New construction in our neighborhood, a presidential tipping point, and great piano music in Chapel Hill

Looking north from our parking deck toward the new Publix grocery building at a parking deck under construction. This view disappeared forever later that day when a new section of wall went up.

The start of fall brought a harsh heat wave in central North Carolina, but in the past few days it’s cooled off.  The huge construction project in the two blocks north of our building is moving right along. We’re going to have a new grocery store and other businesses, as well as a lot of new apartments. 

Construction sites are noisy and dusty, and great fun to watch.  I love the big machines, like cranes, bulldozers, and dump trucks, and the heaps of building materials, and the clay at the bottom.  And I love to watch the workers, with gratitude for their tough work through the heat and other hazards.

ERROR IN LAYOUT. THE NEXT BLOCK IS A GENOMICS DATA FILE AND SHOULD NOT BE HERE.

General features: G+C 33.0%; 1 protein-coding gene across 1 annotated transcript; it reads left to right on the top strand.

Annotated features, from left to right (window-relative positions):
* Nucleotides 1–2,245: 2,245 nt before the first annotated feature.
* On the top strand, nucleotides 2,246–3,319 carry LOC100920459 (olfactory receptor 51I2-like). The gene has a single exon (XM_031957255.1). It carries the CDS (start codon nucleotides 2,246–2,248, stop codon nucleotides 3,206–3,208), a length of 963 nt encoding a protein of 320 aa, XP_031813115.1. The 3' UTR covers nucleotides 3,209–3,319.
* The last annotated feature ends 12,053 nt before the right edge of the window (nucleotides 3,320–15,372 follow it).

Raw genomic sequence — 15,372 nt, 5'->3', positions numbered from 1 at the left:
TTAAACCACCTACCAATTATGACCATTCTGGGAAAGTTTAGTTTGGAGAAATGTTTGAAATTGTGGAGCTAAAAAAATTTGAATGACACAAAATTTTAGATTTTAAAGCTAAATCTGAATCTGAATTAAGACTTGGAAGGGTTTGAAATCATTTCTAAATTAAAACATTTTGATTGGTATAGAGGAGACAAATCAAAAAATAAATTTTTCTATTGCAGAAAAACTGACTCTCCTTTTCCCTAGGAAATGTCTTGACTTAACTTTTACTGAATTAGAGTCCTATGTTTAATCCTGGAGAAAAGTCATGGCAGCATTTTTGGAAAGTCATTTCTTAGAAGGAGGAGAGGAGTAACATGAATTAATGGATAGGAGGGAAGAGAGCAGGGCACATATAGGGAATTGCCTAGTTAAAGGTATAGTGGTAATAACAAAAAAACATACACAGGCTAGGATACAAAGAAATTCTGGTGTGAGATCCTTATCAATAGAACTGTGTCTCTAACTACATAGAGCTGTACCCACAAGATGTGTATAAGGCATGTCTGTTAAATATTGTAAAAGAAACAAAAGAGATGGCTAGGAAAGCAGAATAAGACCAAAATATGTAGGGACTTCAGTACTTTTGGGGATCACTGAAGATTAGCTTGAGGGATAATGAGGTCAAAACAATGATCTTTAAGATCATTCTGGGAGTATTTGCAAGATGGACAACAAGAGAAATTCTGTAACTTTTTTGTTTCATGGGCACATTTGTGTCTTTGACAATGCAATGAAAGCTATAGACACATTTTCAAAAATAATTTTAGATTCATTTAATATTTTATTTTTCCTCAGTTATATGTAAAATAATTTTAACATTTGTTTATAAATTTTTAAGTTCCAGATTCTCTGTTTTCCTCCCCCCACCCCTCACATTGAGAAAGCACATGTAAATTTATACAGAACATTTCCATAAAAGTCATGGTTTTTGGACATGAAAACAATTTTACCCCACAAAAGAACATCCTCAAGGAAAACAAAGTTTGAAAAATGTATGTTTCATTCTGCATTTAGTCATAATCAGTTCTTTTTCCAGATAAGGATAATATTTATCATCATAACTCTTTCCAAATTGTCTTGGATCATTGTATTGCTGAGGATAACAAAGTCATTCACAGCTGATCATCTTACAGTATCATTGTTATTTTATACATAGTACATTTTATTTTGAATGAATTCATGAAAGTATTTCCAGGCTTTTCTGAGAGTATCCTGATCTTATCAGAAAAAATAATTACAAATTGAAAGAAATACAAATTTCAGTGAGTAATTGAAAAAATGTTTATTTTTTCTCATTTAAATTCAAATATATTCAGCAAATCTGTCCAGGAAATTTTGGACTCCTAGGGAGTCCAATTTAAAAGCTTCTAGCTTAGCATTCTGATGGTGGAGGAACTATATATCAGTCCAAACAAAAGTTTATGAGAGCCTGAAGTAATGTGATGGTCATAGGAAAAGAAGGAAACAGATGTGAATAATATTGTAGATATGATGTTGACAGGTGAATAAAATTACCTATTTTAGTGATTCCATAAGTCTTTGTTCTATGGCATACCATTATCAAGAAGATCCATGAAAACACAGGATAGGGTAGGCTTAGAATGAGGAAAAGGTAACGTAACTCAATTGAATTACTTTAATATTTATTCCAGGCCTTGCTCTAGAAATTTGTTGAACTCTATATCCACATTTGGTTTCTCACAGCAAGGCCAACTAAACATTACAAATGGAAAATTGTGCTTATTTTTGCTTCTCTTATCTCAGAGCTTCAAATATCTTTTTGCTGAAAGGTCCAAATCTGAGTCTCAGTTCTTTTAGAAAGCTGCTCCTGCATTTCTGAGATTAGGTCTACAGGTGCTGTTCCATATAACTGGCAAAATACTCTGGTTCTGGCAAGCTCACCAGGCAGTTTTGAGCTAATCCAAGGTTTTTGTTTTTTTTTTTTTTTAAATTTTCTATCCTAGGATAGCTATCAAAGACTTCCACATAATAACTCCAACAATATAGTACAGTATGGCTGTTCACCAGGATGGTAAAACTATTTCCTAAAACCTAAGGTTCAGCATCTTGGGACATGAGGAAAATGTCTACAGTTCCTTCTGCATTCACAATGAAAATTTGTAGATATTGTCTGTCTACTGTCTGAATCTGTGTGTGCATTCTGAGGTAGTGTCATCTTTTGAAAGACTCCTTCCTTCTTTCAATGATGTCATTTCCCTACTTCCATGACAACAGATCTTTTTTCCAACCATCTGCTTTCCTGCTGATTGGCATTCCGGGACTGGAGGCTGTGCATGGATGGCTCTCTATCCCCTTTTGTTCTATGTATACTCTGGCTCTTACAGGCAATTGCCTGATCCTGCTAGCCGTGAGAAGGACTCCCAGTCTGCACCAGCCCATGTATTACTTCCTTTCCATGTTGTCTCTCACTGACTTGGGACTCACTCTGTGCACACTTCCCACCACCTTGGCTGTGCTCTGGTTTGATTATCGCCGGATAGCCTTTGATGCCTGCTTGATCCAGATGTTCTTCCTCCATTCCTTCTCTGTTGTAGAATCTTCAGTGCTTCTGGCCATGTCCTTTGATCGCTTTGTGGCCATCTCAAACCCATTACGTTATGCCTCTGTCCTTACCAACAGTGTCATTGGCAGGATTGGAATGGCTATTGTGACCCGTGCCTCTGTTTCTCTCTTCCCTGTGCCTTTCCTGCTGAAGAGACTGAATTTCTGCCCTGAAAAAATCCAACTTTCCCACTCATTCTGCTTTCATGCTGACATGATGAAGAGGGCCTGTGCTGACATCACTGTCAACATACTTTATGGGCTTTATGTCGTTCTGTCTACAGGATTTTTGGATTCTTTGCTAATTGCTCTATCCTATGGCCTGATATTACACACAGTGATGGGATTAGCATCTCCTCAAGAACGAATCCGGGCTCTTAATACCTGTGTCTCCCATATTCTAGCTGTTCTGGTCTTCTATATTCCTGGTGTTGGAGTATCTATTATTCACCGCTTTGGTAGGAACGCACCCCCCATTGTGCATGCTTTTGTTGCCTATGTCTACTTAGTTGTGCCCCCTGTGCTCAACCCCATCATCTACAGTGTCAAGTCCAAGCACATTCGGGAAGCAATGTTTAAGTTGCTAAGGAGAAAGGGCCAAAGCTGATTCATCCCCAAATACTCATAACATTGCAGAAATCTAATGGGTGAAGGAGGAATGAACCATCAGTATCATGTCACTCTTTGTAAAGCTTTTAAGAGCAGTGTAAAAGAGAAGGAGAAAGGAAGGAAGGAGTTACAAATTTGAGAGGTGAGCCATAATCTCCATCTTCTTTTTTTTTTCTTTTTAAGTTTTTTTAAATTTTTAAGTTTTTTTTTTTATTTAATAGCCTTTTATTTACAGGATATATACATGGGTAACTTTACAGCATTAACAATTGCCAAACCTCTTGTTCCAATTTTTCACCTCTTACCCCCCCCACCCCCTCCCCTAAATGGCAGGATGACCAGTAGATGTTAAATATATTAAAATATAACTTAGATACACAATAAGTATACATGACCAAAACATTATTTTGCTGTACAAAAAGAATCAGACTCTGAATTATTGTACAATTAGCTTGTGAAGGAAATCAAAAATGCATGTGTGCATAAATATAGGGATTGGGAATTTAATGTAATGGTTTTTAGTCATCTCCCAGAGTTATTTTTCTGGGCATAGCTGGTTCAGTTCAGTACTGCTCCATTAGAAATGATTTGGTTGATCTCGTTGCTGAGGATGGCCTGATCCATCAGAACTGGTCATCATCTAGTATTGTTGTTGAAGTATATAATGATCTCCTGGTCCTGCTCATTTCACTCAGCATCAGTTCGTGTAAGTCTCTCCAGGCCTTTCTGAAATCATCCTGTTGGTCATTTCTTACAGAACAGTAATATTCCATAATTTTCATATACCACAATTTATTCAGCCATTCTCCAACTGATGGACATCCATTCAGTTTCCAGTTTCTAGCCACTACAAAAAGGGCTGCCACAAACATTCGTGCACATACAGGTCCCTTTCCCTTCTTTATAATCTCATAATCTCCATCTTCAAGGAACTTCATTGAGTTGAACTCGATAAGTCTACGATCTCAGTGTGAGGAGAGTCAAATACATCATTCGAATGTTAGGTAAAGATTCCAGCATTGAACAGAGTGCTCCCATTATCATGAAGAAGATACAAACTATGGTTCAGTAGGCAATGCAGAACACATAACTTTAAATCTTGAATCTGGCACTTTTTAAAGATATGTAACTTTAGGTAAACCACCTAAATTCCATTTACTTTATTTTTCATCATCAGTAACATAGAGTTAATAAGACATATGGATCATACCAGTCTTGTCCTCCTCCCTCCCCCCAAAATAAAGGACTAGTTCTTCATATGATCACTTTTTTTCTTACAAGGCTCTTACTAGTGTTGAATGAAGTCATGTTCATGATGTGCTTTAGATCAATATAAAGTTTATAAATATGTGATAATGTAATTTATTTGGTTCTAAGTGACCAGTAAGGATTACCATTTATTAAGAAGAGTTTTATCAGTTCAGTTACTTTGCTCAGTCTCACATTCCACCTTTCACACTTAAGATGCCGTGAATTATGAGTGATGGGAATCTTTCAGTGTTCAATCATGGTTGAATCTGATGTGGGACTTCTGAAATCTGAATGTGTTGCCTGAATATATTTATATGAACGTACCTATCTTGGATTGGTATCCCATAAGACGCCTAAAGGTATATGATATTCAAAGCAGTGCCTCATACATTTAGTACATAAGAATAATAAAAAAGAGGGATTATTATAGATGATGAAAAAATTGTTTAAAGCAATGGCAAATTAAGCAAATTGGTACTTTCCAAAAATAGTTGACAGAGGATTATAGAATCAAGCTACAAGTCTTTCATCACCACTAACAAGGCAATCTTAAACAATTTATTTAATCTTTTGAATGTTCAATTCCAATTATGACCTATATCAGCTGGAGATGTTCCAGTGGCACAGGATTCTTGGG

Change is in the air in politics, too.  With criminal investigations closing in on the President, he seems more and more desperate and crazy.  He’s intimidated ordinary, sensible Republican leaders, and it’s far from clear whether they’ll ultimately find the gumption to defend the Constitution and stop him. 

It’s possible we’ll end up with a thugocracy along the lines of Russia, China, or Turkey, but dumber. But I’m guardedly optimistic that our democratic traditions will survive, and we may soon be seeing the last of the hair-raising Trump presidency.  

Either way, life will go on, at least for some of us, for a while, and we’ll have some exciting new construction and other projects.  One of mine was finishing the book that Kyle DePew, my new son-in-law, gave me last Christmas: Alan Walker’s lengthy new biography of Frederic Chopin (1810-1849).  Chopin’s piano music has been given me great joy for substantially longer than he lived, but I knew little about his life.